I recommend you put these into a calendar other than your main calendar. If you like the idea of looking at everything in, say, Outlook, most of the online calendars offer a iCal feed that you can subscribe to in Outlook. Call it “Reminders” and open it as a second calendar. If you put the al into your main calendar, you may find that it becomes too cluttered to be of any use — especially in the month view where most calendars only show the first few items per day.

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Put all of these events into your calendar:

  • Gas bill due date
  • Electric bill due date
  • Mortgage/rent due date
  • Phone bill due dates (landline and mobile)
  • Cable/satellite bill due date
  • Insurance premium due dates
  • Backup computer (daily, weekly, or monthly, depending on your usage and level of paranoia — automate this if you can)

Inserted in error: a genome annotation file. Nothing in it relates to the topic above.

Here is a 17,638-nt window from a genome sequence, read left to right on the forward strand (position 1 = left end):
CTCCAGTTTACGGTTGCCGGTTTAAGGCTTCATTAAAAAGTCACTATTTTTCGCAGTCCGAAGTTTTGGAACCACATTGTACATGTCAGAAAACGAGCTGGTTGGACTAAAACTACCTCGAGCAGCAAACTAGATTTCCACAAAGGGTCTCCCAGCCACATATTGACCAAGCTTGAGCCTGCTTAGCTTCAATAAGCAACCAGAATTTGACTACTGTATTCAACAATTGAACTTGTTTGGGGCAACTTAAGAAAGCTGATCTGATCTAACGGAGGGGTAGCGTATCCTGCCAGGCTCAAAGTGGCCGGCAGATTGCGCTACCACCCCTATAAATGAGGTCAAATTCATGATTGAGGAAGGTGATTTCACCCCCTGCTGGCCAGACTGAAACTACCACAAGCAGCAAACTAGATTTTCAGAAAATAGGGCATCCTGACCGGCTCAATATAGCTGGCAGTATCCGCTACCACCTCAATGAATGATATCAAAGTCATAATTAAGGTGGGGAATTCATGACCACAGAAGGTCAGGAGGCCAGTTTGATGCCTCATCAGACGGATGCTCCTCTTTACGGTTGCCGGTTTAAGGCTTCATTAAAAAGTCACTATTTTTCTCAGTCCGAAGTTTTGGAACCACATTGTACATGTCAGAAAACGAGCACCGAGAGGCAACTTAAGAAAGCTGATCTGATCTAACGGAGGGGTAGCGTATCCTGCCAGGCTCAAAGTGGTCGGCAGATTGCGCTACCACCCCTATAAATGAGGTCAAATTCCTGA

• Trash pickup (set reminder for the night before)
  • One day every three months for oil changes
  • One day every year for auto tune-ups
  • One day every three years for major auto tune-ups
  • One day every 6 months for dentist appointments
  • One day every year for doctor, eye doctor
  • Any other recurring medical appointments
  • One day very month for prescription refilling (two reminders — one to call in refill, one to pick up)
  • Netflix/Tivo/XM/other service billing dates
  • Write grocery list (one day before your regular shopping day)
  • The day the exterminator comes
  • The time and day of any TV show you watch regularly
  • The last day of January (to check for tax paperwork)
  • One or more days at the beginning of the year to do your taxes and.or contact your tax preparer